Time Series Modelling and Forecasting using Stata

Time Series data is today available for a wide range of several phenomena in Business, Finance, Economics, Public Health, the Political and Social Sciences. The aim of TStat Training’s Times Series Modelling and Forecasting Course is therefore, to provide researchers and professionals with the standard tool kit required for the analysis of time series data in Stata. As such the program has been developed to offer an overview of the most commonly used methods for analysing, modelling and forecasting the dynamic behaviour of time series data, offering practical examples of empirical modelling using real-world data. The course begins with an introduction to Stata’s basic time series commands, before moving onto the analysis of time series features and to univariate time series models. Sessions 3 and 4 instead focus on the estimation of both multivariate time series models with stationary and nonstationary data and univariate models of volatility.


Upon completion, it is expected that participants are able to autonomously implement the statistical methods discussed during the course to their own data, customizing when necessary, the Stata do-file routines specifically developed for the course.


In common with TStat’s training philosophy, throughout the course theory and methods are illustrated in an intuitive way and are complemented by practical exercises undertaken in Stata, during which the course tutor discusses and highlights potential pitfalls and the advantages of individual techniques. Particular attention is also given to both the interpretation and presentation of empirical results. In this manner, the course leader is able to bridge the “often difficult” gap between theory and practice of time series modelling and forecasting.

Researchers and professionals working in financial institutions, policy institutions, research departments of utilities, governments, corporations, Ph.D and Master students in biostatistics, economics, finance, engineering, psychology, social and political sciences needing to implement time series data analysis methods.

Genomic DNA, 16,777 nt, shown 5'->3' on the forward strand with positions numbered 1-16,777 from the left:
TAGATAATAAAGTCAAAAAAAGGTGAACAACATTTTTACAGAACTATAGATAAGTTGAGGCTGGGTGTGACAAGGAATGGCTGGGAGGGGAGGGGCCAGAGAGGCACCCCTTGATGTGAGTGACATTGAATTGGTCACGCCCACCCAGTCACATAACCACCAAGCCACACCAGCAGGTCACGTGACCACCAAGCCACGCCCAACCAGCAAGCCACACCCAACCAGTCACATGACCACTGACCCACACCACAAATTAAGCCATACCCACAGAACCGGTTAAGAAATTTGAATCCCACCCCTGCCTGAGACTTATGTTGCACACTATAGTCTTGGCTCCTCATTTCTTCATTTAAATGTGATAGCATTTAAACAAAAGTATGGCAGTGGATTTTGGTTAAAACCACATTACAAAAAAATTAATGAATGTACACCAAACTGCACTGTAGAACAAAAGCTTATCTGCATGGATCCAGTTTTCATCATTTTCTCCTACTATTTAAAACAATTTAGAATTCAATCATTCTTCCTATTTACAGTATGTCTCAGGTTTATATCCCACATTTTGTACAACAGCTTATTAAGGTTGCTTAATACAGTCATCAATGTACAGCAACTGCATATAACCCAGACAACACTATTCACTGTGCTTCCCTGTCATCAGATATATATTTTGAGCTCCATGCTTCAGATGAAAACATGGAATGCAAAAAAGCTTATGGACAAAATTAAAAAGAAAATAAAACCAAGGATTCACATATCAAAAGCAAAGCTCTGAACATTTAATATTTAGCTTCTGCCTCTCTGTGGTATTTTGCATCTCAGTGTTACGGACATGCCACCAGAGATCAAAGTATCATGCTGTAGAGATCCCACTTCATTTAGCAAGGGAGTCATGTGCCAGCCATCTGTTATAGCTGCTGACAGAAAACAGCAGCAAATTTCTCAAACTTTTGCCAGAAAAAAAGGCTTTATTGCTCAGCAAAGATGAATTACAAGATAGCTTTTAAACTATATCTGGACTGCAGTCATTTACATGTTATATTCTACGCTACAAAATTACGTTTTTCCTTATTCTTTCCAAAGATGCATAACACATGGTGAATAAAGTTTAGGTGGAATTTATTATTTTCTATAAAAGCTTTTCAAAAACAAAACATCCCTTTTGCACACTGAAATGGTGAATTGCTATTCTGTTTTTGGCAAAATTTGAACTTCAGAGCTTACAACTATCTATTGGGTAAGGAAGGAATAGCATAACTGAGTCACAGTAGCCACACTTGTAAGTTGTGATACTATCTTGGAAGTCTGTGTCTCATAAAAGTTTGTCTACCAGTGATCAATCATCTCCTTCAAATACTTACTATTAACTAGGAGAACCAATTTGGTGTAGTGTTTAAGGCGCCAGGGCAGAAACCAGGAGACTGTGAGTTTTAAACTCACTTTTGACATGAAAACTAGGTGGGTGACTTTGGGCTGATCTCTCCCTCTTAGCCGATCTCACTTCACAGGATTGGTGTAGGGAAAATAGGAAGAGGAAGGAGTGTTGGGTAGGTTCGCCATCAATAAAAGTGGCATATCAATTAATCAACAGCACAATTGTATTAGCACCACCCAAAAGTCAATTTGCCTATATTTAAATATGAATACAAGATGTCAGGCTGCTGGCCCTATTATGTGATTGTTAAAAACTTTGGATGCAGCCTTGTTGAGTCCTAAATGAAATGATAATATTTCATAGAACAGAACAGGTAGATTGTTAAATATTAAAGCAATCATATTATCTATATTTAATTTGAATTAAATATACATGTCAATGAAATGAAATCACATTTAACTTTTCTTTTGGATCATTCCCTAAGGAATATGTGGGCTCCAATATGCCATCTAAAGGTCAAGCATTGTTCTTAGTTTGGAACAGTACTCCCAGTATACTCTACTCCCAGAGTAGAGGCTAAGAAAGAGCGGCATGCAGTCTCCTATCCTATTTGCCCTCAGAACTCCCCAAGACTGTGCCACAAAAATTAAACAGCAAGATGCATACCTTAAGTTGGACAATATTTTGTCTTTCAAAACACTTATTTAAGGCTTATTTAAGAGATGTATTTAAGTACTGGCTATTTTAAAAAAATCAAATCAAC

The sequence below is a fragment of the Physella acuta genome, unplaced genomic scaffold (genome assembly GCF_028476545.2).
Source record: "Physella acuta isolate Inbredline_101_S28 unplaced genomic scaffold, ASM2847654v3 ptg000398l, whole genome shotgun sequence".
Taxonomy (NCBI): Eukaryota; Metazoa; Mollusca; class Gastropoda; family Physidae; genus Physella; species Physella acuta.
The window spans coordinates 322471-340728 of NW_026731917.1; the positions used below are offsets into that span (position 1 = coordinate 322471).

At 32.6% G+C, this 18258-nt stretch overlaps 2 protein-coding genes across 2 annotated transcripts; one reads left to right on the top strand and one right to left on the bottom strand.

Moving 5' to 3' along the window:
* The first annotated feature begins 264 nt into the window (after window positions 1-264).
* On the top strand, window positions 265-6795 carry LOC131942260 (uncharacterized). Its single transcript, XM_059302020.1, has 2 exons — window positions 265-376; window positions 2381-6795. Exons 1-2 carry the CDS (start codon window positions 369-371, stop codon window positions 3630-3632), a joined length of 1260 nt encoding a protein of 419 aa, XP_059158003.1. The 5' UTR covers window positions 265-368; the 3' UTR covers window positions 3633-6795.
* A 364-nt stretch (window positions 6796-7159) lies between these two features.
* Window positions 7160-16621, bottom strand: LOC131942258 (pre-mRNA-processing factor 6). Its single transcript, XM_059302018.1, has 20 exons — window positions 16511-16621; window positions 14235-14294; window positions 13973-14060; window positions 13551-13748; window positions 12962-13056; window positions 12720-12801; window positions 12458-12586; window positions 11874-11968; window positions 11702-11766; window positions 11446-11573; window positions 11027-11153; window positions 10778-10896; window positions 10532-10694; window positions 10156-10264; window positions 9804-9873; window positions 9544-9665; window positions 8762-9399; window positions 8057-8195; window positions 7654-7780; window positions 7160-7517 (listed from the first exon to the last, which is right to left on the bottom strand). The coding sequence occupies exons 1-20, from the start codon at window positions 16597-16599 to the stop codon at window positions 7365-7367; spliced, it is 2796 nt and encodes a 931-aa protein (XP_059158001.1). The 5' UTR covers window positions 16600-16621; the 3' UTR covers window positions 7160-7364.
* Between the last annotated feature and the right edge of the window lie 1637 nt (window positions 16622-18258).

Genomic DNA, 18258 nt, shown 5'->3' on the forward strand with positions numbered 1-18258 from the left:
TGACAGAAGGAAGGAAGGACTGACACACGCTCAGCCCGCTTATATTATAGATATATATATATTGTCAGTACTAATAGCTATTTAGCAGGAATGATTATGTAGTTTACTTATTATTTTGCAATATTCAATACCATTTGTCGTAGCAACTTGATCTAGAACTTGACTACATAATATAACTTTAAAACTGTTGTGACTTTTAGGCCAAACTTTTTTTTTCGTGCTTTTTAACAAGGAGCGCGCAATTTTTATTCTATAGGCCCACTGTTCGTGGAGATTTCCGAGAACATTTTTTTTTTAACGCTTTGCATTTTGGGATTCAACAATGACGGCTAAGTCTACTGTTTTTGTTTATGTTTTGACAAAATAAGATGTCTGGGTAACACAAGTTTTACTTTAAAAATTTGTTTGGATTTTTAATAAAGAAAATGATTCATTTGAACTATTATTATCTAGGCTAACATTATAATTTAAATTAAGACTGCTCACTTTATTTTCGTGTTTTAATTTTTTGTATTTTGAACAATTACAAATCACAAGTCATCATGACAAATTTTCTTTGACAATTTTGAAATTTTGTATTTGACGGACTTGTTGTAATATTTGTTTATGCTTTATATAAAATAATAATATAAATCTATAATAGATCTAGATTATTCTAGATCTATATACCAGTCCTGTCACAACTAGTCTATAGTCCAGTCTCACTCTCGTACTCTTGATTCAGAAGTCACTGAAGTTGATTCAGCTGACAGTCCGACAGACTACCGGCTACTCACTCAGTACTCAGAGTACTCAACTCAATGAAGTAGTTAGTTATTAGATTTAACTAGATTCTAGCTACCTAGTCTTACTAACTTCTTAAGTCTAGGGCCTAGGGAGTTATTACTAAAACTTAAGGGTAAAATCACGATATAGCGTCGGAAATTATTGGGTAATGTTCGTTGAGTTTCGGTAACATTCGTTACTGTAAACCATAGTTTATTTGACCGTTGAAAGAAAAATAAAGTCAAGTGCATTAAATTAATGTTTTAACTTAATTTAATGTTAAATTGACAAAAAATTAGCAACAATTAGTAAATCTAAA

Participants are required to have a good working knowledge of:

  • Linear regression model definition and assumptions.
  • Ordinary Least Squares (OLS) estimation. Properties of OLS.
  • Inference in the linear regression model: confidence intervals, t-test, F-test.
  • Violation of the linear regression model assumptions: heteroscedasticity, serial correlation, functional form misspecification, non-Normality. Consequences of violations and remedies.
  • Diagnostic analysis of regression: tests for heteroscedasticity, test for serial correlation, Normality test, Ramsey’s RESET.
  • Regression with time series data. Concepts of lagged variable and differenced variable.
  • Dynamic models.


Those needing to refresh these concepts are referred to:

  • Hill, R.C., Griffiths, W.E., & G.C. Lim (2018). Principles of Econometrics, 5th Edition. Wiley.
  • Stock, J.H., & Watson, M.W. (2019). Introduction to Econometrics, 4th edition, Pearson.
  • Wooldridge, J.M. (2020). Introductory Econometrics: A Modern Approach, 7th Edition, Cengage Learning.